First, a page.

Nobel Laureate William Vickrey: Stockholm Seminar

By Harriss, C. Lowell | The American Journal of Economics and Sociology, April 1998 | Go to article overview

Nobel Laureate William Vickrey: Stockholm Seminar


Harriss, C. Lowell, The American Journal of Economics and Sociology


Economics requires a "big tent," one large enough to house many elements of wide diversity. The occupants will have an enormous range of high skills. William Vickrey used his exceptional abilities to work on many frontiers of the profession.

My life has included at least casual acquaintance with many, probably most, of the recipients of the Nobel Memorial Prize in Economic Science. I have some, albeit sadly inadequate, familiarity with their work. The coverage is indeed extensive. One outstanding feature of Professor Vickrey's body of achievements is the number and diversity of subjects to which he made major contributions.

One thinks of social choice, counterspeculation, auctions, marginal utility measurement, welfare (human well-being--not the American usage of aid to the poor), taxation (income averaging, death duties, capital gains, progression), marginal cost pricing, public utility charges, airline overbooking, subway fares (revenue and non-revenue effects), urban affairs, use of land rents as a means of financing government, paying for city services, macroeconomics (inflation control, fuller employment), government debt--one's amazement and admiration keep rising. And there are more-always, I believe, rated highly by experts!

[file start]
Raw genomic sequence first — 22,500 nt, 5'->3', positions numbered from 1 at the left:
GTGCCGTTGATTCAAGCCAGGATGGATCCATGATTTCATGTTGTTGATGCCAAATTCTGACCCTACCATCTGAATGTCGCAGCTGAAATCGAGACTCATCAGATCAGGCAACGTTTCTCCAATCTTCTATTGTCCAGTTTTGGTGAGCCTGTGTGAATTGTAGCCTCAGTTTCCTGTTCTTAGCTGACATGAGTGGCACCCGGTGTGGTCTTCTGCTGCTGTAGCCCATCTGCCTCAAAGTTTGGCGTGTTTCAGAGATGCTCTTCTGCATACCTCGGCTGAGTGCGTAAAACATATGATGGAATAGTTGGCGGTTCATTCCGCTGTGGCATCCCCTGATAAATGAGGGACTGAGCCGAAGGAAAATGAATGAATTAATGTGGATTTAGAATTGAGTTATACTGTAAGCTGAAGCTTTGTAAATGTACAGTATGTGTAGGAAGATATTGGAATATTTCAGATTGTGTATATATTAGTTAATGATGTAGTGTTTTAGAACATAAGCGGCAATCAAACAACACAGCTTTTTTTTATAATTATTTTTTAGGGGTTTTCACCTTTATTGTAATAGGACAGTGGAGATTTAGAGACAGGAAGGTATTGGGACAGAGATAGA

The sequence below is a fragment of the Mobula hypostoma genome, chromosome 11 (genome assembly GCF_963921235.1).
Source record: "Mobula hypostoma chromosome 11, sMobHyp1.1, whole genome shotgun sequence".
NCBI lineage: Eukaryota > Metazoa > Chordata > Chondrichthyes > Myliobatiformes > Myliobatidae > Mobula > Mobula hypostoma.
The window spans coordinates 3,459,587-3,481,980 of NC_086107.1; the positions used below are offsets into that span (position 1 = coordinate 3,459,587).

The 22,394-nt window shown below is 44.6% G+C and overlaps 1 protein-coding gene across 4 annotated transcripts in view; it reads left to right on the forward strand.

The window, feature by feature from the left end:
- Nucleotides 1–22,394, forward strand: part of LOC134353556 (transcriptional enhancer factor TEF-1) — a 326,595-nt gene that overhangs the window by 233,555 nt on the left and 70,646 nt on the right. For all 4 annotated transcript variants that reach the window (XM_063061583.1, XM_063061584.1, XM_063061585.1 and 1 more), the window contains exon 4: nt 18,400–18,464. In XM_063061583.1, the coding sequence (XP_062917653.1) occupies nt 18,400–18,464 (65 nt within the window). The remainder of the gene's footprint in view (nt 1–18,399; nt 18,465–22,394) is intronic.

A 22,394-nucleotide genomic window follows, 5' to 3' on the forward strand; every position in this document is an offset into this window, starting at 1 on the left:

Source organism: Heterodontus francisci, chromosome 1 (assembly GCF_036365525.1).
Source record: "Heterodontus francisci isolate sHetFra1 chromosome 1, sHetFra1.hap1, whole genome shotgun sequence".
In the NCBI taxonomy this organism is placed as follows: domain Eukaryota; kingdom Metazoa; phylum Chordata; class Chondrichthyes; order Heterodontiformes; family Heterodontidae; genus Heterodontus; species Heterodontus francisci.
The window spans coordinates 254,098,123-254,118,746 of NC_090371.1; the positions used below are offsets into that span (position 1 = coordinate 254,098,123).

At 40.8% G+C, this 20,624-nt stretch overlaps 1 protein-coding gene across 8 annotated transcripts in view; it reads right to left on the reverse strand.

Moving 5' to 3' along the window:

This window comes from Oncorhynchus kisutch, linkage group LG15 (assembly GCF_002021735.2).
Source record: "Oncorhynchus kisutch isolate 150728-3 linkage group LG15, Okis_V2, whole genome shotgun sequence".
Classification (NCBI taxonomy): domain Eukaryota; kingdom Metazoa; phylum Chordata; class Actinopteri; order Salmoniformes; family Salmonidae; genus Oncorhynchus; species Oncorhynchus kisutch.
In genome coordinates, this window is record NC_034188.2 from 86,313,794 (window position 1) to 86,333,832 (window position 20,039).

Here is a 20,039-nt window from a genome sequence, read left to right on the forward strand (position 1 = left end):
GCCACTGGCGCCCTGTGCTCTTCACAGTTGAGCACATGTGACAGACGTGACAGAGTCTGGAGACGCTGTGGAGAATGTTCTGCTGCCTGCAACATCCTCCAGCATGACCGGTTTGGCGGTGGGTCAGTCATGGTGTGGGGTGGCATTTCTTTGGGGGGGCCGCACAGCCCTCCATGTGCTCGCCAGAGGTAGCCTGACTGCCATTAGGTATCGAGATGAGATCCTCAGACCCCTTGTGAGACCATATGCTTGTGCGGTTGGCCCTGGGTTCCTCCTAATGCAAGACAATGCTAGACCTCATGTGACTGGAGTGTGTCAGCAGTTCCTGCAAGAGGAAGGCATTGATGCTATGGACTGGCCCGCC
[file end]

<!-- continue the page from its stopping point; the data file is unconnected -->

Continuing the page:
Vickrey's collection in Public Economics consists of essays on twenty-six subjects. There is theory in the abstract sense: An application to the realities of life, e.g., reducing the time (the human life) lost when idling in avoidable traffic congestion! For him, "knowledge for what?" was a challenge. He believed that economic knowledge could help human beings get more out of life. Improvements can be made in institutions, in the framework of economic, political, and social structures--not a sweeping restructuring in an engineering sense but change in specific elements of taxation, of transportation pricing, and so on! But he was not unwilling to propose change on a broad scale--as in his plan to prevent inflation.

He and I were friends and associates for sixty-one years, from graduate school days that began in 1935, through service in the U.S. Treasury during World War II, as colleagues on the faculty at Columbia University for almost half a century, as members of innumerable professional and civic associations, and as social friends. (I can still see him in August 1996, explaining to uncomprehending non-economist guests at my house how the growth of government debt could be--he believed would be--a good thing!)

In recent years he became increasingly articulate in condemning "our" toleration of unemployment. The "our" includes the community in general, government policy makers, and professional economists. His presidential address for the American Economic Association concentrated on (un)employment but, as he told me, "it went over as would a lead balloon." He was saying, in substance and probably in about these words, "the vast majority of us who have more or less satisfactory jobs or secure retirement should bestir ourselves to improve conditions for the less fortunate." He reminded us repeatedly of the waste of human idleness. A (lay, a week, a year, a life lost cannot be recovered. All of us know this. But, Professor Vickrey would say, "Economists should do more." (The epitome of normative economics!) Most of us can give reasons why things are not better. He knew them all, I believe. He was, really, very learned. He attended seminars, meetings, lectures, and conferences at Columbia and around the world. He was both sophisticated and simple--and far from satisfied with our achievements as a useful profession!